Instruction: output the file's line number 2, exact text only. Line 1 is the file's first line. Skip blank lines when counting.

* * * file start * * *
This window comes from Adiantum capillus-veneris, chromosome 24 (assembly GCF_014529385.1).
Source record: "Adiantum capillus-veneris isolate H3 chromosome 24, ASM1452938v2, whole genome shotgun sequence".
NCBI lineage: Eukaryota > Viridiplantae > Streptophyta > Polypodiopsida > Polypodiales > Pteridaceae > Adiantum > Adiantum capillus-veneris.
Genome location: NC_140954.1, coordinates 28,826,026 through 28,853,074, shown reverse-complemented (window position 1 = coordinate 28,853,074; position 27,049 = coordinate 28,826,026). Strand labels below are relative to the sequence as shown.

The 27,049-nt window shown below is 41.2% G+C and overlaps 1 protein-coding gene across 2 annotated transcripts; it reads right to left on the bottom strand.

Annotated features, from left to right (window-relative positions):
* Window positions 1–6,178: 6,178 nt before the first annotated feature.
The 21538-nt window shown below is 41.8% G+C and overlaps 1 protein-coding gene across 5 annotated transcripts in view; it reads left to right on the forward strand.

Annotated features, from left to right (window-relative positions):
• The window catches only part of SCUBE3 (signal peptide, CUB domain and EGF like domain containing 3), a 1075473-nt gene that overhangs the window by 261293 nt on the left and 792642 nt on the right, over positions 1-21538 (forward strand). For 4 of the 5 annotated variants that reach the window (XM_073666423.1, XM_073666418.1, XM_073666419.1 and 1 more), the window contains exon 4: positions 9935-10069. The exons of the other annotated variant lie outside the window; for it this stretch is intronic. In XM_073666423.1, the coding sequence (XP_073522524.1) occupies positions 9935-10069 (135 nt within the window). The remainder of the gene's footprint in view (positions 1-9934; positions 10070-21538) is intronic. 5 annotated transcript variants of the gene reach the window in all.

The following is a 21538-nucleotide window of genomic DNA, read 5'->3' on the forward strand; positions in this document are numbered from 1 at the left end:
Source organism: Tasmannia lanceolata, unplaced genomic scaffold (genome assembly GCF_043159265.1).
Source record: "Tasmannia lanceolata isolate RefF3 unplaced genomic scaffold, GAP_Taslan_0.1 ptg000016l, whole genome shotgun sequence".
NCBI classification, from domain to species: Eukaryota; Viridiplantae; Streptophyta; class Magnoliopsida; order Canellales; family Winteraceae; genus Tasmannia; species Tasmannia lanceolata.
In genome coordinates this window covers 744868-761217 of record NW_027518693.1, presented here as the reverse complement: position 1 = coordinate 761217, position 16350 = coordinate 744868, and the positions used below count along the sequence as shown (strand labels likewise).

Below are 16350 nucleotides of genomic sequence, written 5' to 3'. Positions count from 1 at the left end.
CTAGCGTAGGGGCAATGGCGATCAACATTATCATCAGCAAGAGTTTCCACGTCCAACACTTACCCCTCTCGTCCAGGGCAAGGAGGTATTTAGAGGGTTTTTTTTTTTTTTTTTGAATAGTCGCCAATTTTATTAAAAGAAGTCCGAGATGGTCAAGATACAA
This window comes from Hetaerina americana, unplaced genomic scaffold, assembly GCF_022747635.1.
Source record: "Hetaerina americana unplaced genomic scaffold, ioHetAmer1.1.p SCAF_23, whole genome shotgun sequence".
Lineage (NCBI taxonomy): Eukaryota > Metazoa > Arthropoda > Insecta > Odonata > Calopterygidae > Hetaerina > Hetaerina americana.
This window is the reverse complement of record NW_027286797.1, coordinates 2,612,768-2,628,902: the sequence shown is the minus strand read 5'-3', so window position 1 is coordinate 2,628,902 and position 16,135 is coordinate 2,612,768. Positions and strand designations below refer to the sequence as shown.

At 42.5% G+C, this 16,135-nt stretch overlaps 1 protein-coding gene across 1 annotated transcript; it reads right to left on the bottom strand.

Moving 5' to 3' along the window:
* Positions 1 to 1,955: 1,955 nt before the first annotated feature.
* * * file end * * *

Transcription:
Source record: "Adiantum capillus-veneris isolate H3 chromosome 24, ASM1452938v2, whole genome shotgun sequence".